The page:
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Environment Systems and Decisions

, Volume 38, Issue 2, pp 208–215 | Cite as

Climate change and technology: examining opinion formation of geoengineering

  • Christopher L. Cummings
  • Sonny Rosenthal
Article

Abstract

The term “climate change” has evolved from what was originally a technical term employed by scientists into a symbolic referent involving complex social, political, and moral considerations that have spurred worldwide debate. As evidence of the anthropogenic influence on the Earth’s climate has grown over the past few decades, climate change has come to be viewed as a primary challenge to be confronted in the twenty-first century. Geoengineering, or climate engineering, is a set of large-scale technological interventions proposed to offset climatic changes. This study seeks to understand which factors contribute to, or alternatively, detract from public acceptance of geoengineering through robust path analytic modeling of public perceptions of geoengineering that may better serve the academic community and decision-makers. This study finds that familiarity, epistemic trust, preference for alternative solutions to climate change, and media consumption are interrelated in their influences on opinions toward geoengineering proposals and support for funding further geoengineering research. Such predictive modeling can enable risk communicators and policy-makers with vital information to support anticipatory governance approaches to policy initiatives and improve future public engagement and communication about geoengineering.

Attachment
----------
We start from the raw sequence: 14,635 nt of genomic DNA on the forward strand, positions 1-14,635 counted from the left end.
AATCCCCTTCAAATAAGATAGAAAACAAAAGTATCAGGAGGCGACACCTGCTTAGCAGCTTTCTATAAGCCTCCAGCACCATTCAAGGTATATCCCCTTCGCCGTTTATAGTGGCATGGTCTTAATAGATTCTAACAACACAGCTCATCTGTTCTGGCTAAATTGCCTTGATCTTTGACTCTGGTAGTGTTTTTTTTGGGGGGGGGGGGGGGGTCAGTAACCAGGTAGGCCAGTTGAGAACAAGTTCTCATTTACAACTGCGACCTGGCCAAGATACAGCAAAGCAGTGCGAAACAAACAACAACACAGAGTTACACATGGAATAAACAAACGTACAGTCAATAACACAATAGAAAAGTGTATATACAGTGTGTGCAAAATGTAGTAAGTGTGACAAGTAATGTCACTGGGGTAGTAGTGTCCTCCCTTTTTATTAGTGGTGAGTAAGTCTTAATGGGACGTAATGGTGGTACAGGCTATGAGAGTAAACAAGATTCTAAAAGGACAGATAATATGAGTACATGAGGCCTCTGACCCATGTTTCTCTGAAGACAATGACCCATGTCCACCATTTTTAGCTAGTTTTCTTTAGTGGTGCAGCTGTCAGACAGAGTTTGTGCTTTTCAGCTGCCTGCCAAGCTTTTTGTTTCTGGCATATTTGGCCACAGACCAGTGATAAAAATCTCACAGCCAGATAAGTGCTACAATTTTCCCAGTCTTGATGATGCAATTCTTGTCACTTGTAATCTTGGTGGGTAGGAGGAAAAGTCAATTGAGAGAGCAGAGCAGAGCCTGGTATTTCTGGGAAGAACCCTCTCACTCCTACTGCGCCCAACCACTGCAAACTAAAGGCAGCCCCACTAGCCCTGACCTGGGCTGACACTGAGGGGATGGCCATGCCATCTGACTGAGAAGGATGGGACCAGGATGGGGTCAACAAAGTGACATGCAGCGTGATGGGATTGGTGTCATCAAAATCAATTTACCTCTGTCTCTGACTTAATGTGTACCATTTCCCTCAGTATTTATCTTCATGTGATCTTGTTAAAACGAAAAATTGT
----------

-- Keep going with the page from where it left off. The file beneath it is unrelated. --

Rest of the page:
Keywords

Climate change Public opinion Geoengineering Path analysis 

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Copyright information

© Springer Science+Business Media, LLC, part of Springer Nature 2018

Authors and Affiliations

  1. 1.Wee Kim Wee School of Communication and InformationNanyang Technological UniversitySingaporeSingapore

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